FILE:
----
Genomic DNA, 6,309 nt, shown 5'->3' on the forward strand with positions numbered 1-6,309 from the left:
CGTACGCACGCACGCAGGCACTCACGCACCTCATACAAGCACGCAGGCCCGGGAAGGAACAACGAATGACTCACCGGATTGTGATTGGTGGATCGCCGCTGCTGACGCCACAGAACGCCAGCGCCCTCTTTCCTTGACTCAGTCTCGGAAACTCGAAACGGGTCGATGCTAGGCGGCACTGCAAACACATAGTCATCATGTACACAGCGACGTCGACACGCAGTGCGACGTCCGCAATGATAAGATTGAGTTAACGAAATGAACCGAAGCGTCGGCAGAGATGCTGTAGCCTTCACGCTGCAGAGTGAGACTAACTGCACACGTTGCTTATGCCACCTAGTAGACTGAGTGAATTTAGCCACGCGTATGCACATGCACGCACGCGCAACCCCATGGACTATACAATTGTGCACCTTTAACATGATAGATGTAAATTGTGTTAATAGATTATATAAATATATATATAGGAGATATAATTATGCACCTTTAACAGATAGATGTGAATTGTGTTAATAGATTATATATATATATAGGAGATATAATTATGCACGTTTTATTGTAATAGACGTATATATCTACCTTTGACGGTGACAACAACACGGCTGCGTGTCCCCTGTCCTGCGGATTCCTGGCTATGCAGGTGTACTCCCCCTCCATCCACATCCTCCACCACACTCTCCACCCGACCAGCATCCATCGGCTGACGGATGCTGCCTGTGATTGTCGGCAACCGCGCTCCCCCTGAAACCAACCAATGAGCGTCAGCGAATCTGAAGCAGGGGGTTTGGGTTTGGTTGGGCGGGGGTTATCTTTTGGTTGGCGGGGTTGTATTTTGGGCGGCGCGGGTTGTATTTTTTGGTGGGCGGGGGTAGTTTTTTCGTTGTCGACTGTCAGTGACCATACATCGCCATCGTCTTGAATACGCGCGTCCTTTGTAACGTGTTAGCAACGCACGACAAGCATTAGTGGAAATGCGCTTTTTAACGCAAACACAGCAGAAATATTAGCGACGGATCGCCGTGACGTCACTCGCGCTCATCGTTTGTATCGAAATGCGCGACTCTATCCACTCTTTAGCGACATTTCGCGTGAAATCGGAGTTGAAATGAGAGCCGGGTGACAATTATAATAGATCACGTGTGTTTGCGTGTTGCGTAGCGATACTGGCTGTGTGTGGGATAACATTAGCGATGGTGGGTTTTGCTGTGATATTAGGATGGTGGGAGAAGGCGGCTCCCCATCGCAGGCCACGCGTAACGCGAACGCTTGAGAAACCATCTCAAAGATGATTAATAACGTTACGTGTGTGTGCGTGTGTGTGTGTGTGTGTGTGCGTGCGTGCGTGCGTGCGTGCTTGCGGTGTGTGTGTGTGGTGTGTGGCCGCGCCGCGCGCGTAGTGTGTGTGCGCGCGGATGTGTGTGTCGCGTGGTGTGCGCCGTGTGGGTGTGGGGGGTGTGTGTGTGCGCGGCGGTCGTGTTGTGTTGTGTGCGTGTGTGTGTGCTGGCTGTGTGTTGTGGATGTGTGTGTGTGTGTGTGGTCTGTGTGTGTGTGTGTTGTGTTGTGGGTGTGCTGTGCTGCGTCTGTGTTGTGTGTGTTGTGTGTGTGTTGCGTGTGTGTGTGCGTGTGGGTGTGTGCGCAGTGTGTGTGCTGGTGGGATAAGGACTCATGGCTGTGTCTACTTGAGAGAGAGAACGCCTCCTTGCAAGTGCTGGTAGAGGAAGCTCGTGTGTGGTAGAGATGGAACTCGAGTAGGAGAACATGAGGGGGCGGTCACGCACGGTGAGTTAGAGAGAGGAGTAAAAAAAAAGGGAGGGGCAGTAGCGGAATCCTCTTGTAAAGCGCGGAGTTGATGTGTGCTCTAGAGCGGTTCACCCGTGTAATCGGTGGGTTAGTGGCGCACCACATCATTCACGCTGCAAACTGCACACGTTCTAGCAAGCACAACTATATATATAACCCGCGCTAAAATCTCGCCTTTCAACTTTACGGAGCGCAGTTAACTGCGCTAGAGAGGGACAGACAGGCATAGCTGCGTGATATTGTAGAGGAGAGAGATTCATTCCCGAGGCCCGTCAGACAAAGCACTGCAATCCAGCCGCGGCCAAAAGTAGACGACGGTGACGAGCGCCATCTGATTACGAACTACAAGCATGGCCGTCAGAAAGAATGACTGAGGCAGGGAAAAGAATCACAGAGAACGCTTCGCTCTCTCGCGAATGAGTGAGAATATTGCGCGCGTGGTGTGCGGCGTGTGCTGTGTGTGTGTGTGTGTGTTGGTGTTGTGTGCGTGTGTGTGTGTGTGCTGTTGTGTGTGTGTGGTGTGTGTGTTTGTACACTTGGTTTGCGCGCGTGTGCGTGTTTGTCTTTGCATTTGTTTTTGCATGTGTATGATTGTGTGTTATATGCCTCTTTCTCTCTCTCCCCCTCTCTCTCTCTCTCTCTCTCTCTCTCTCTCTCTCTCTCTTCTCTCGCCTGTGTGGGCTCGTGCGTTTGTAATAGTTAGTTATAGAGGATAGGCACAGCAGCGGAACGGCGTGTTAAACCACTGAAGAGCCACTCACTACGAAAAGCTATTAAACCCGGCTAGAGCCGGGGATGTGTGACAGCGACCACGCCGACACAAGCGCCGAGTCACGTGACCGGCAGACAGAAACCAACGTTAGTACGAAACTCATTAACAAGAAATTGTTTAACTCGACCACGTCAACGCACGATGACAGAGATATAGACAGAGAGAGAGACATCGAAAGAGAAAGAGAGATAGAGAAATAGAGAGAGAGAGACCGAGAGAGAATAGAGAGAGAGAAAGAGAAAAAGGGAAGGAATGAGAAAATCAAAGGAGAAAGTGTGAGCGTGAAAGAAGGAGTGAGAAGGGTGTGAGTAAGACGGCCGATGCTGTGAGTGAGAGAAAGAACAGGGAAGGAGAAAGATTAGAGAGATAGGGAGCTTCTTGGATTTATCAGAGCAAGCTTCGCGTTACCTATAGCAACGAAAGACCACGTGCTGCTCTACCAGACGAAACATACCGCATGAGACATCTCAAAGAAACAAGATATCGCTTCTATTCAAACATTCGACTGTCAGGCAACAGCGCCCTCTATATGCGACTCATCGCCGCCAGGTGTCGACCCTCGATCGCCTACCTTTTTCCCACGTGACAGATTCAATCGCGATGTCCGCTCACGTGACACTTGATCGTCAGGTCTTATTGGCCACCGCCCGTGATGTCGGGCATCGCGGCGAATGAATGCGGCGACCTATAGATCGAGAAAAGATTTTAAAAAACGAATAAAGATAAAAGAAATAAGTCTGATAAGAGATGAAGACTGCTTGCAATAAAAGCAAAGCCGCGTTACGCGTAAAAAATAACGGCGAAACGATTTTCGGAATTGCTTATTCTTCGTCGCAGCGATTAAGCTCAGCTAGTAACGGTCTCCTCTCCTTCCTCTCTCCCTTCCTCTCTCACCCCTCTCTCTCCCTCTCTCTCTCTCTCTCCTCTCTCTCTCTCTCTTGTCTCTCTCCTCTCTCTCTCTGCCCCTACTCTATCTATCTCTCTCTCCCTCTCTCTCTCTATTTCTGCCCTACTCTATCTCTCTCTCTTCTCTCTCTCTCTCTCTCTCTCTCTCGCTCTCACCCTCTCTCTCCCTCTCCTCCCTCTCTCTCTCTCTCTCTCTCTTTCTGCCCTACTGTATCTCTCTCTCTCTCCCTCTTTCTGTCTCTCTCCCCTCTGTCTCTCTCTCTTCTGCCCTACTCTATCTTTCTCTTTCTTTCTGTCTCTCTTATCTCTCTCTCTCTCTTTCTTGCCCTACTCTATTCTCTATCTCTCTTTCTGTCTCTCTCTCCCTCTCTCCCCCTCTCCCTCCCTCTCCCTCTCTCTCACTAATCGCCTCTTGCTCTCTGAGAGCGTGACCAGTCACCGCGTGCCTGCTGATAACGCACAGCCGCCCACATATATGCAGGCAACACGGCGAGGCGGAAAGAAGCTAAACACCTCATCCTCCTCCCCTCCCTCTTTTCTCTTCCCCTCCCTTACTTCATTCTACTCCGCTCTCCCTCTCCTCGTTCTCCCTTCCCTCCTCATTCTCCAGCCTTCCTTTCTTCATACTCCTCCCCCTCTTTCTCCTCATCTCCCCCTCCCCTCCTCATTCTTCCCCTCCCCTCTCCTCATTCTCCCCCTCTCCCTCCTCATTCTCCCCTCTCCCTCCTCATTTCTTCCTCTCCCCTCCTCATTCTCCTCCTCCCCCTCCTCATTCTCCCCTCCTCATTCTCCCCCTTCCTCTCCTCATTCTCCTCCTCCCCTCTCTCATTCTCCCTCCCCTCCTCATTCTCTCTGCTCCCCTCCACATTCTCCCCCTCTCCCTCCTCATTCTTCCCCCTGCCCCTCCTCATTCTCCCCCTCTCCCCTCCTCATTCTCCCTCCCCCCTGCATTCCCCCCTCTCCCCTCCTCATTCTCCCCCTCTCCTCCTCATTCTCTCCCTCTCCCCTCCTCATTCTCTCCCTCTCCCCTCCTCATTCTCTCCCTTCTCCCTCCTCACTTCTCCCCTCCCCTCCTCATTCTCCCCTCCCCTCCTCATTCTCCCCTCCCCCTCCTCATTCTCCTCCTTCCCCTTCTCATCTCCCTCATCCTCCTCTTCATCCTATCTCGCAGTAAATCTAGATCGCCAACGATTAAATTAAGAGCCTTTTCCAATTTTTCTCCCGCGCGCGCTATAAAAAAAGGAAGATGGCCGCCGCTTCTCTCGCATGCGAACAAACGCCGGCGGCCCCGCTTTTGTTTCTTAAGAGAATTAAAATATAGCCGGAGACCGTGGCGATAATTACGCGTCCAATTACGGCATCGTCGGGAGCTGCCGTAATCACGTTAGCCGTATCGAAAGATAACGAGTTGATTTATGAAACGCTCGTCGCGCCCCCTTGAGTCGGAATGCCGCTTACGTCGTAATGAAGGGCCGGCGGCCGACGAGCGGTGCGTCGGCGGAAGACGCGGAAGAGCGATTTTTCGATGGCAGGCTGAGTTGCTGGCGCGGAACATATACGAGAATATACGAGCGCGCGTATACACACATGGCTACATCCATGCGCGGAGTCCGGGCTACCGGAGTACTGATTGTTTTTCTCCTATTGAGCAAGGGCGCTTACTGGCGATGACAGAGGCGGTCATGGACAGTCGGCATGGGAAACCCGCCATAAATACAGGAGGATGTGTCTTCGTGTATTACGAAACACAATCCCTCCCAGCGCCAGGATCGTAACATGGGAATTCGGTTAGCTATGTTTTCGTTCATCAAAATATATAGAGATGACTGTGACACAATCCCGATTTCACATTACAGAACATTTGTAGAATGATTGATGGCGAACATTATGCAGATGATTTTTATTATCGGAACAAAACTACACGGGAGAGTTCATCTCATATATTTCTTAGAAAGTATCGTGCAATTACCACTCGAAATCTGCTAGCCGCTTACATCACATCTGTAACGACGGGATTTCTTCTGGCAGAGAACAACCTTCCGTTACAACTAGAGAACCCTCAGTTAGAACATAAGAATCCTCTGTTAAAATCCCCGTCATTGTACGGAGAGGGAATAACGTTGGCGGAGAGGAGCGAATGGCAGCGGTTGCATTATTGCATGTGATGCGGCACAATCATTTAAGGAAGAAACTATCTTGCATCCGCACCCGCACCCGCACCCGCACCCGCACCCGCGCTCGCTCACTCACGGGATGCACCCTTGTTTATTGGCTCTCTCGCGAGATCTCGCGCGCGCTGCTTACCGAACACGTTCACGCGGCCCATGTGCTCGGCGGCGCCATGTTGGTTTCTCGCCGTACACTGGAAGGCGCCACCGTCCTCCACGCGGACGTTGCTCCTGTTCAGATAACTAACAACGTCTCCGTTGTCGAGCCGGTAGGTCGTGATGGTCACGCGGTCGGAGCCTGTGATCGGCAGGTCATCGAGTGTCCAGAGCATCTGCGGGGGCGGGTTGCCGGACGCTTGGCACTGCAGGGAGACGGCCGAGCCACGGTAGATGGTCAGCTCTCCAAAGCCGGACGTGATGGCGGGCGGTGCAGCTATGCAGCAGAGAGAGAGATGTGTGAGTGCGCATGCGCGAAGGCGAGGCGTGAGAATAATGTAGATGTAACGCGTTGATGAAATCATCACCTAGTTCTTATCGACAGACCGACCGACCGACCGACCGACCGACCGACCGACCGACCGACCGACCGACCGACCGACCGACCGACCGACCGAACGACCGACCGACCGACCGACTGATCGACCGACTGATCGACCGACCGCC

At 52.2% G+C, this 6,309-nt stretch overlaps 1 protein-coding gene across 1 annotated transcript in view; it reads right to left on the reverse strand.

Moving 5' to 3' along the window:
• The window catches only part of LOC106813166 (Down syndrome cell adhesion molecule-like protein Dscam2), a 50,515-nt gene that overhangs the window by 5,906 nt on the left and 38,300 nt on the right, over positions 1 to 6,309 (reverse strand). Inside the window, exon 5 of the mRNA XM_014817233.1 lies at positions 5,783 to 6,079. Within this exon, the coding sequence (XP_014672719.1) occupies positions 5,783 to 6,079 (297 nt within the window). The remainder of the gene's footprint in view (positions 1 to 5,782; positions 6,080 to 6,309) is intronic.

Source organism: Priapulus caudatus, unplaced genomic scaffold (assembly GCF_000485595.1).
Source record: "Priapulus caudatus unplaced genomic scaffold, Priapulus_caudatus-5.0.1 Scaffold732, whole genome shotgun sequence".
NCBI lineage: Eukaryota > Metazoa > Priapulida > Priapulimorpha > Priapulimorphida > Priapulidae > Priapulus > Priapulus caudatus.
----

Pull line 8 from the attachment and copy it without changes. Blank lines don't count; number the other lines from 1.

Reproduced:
NCBI lineage: Eukaryota > Metazoa > Priapulida > Priapulimorpha > Priapulimorphida > Priapulidae > Priapulus > Priapulus caudatus.